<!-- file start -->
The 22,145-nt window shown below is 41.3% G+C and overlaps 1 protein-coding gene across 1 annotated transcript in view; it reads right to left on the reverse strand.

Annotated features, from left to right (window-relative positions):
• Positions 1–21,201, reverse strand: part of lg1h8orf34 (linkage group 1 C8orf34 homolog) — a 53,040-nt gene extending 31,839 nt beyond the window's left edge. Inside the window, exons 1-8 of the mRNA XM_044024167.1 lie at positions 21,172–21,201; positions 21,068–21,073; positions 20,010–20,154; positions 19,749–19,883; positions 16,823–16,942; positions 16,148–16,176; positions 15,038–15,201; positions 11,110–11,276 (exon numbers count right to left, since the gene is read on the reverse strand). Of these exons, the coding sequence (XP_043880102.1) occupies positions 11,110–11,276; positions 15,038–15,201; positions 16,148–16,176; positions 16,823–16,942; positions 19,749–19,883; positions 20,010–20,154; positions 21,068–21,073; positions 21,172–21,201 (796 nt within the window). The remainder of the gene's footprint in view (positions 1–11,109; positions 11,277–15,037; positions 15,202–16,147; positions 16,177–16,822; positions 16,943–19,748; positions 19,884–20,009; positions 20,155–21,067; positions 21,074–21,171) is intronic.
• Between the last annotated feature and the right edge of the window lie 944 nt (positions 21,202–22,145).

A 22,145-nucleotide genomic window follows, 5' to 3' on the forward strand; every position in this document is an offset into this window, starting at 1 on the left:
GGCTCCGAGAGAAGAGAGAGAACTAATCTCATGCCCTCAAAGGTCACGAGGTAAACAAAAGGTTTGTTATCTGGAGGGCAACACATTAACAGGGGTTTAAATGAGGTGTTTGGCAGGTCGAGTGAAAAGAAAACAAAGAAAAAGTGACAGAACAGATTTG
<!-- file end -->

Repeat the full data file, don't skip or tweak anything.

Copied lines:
The 22,145-nt window shown below is 41.3% G+C and overlaps 1 protein-coding gene across 1 annotated transcript in view; it reads right to left on the reverse strand.

Annotated features, from left to right (window-relative positions):
• Positions 1–21,201, reverse strand: part of lg1h8orf34 (linkage group 1 C8orf34 homolog) — a 53,040-nt gene extending 31,839 nt beyond the window's left edge. Inside the window, exons 1-8 of the mRNA XM_044024167.1 lie at positions 21,172–21,201; positions 21,068–21,073; positions 20,010–20,154; positions 19,749–19,883; positions 16,823–16,942; positions 16,148–16,176; positions 15,038–15,201; positions 11,110–11,276 (exon numbers count right to left, since the gene is read on the reverse strand). Of these exons, the coding sequence (XP_043880102.1) occupies positions 11,110–11,276; positions 15,038–15,201; positions 16,148–16,176; positions 16,823–16,942; positions 19,749–19,883; positions 20,010–20,154; positions 21,068–21,073; positions 21,172–21,201 (796 nt within the window). The remainder of the gene's footprint in view (positions 1–11,109; positions 11,277–15,037; positions 15,202–16,147; positions 16,177–16,822; positions 16,943–19,748; positions 19,884–20,009; positions 20,155–21,067; positions 21,074–21,171) is intronic.
• Between the last annotated feature and the right edge of the window lie 944 nt (positions 21,202–22,145).

A 22,145-nucleotide genomic window follows, 5' to 3' on the forward strand; every position in this document is an offset into this window, starting at 1 on the left:
GGCTCCGAGAGAAGAGAGAGAACTAATCTCATGCCCTCAAAGGTCACGAGGTAAACAAAAGGTTTGTTATCTGGAGGGCAACACATTAACAGGGGTTTAAATGAGGTGTTTGGCAGGTCGAGTGAAAAGAAAACAAAGAAAAAGTGACAGAACAGATTTG